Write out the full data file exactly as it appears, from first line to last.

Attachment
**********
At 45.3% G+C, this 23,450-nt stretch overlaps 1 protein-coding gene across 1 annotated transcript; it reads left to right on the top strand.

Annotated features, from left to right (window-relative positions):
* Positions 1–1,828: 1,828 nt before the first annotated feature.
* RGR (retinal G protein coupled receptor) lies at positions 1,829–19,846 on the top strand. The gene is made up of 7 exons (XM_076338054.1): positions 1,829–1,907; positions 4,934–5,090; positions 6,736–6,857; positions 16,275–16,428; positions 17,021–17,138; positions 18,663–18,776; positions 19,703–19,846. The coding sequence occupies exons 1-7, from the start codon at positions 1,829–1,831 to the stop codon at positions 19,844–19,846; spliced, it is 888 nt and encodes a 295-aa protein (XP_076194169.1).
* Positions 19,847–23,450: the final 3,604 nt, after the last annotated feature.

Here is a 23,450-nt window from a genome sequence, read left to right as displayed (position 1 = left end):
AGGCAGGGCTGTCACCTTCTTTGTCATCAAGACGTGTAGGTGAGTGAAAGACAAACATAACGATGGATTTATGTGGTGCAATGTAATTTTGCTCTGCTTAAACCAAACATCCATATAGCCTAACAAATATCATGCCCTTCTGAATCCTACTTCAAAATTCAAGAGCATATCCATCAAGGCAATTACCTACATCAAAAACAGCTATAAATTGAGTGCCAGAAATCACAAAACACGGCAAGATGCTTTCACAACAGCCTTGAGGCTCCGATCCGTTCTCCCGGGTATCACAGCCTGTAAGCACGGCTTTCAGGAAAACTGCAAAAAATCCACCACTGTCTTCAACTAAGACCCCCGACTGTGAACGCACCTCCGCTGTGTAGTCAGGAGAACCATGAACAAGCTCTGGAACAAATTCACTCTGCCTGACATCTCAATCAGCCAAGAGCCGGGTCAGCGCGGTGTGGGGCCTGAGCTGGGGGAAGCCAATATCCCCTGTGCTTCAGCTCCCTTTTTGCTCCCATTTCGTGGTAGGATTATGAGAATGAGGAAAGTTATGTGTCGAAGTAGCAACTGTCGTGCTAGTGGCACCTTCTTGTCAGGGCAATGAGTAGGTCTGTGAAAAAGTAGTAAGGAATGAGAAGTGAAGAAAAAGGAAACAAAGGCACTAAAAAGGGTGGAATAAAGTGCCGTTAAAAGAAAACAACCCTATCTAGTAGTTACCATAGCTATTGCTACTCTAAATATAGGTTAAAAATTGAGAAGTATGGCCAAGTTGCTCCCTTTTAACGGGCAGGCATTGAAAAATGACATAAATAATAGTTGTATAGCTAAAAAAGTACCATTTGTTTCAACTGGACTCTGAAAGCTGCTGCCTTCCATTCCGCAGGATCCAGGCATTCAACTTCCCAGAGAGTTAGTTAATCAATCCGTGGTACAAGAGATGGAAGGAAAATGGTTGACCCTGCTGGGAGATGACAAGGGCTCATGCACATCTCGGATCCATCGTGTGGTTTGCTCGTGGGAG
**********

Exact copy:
At 45.3% G+C, this 23,450-nt stretch overlaps 1 protein-coding gene across 1 annotated transcript; it reads left to right on the top strand.

Annotated features, from left to right (window-relative positions):
* Positions 1–1,828: 1,828 nt before the first annotated feature.
* RGR (retinal G protein coupled receptor) lies at positions 1,829–19,846 on the top strand. The gene is made up of 7 exons (XM_076338054.1): positions 1,829–1,907; positions 4,934–5,090; positions 6,736–6,857; positions 16,275–16,428; positions 17,021–17,138; positions 18,663–18,776; positions 19,703–19,846. The coding sequence occupies exons 1-7, from the start codon at positions 1,829–1,831 to the stop codon at positions 19,844–19,846; spliced, it is 888 nt and encodes a 295-aa protein (XP_076194169.1).
* Positions 19,847–23,450: the final 3,604 nt, after the last annotated feature.

Here is a 23,450-nt window from a genome sequence, read left to right as displayed (position 1 = left end):
AGGCAGGGCTGTCACCTTCTTTGTCATCAAGACGTGTAGGTGAGTGAAAGACAAACATAACGATGGATTTATGTGGTGCAATGTAATTTTGCTCTGCTTAAACCAAACATCCATATAGCCTAACAAATATCATGCCCTTCTGAATCCTACTTCAAAATTCAAGAGCATATCCATCAAGGCAATTACCTACATCAAAAACAGCTATAAATTGAGTGCCAGAAATCACAAAACACGGCAAGATGCTTTCACAACAGCCTTGAGGCTCCGATCCGTTCTCCCGGGTATCACAGCCTGTAAGCACGGCTTTCAGGAAAACTGCAAAAAATCCACCACTGTCTTCAACTAAGACCCCCGACTGTGAACGCACCTCCGCTGTGTAGTCAGGAGAACCATGAACAAGCTCTGGAACAAATTCACTCTGCCTGACATCTCAATCAGCCAAGAGCCGGGTCAGCGCGGTGTGGGGCCTGAGCTGGGGGAAGCCAATATCCCCTGTGCTTCAGCTCCCTTTTTGCTCCCATTTCGTGGTAGGATTATGAGAATGAGGAAAGTTATGTGTCGAAGTAGCAACTGTCGTGCTAGTGGCACCTTCTTGTCAGGGCAATGAGTAGGTCTGTGAAAAAGTAGTAAGGAATGAGAAGTGAAGAAAAAGGAAACAAAGGCACTAAAAAGGGTGGAATAAAGTGCCGTTAAAAGAAAACAACCCTATCTAGTAGTTACCATAGCTATTGCTACTCTAAATATAGGTTAAAAATTGAGAAGTATGGCCAAGTTGCTCCCTTTTAACGGGCAGGCATTGAAAAATGACATAAATAATAGTTGTATAGCTAAAAAAGTACCATTTGTTTCAACTGGACTCTGAAAGCTGCTGCCTTCCATTCCGCAGGATCCAGGCATTCAACTTCCCAGAGAGTTAGTTAATCAATCCGTGGTACAAGAGATGGAAGGAAAATGGTTGACCCTGCTGGGAGATGACAAGGGCTCATGCACATCTCGGATCCATCGTGTGGTTTGCTCGTGGGAG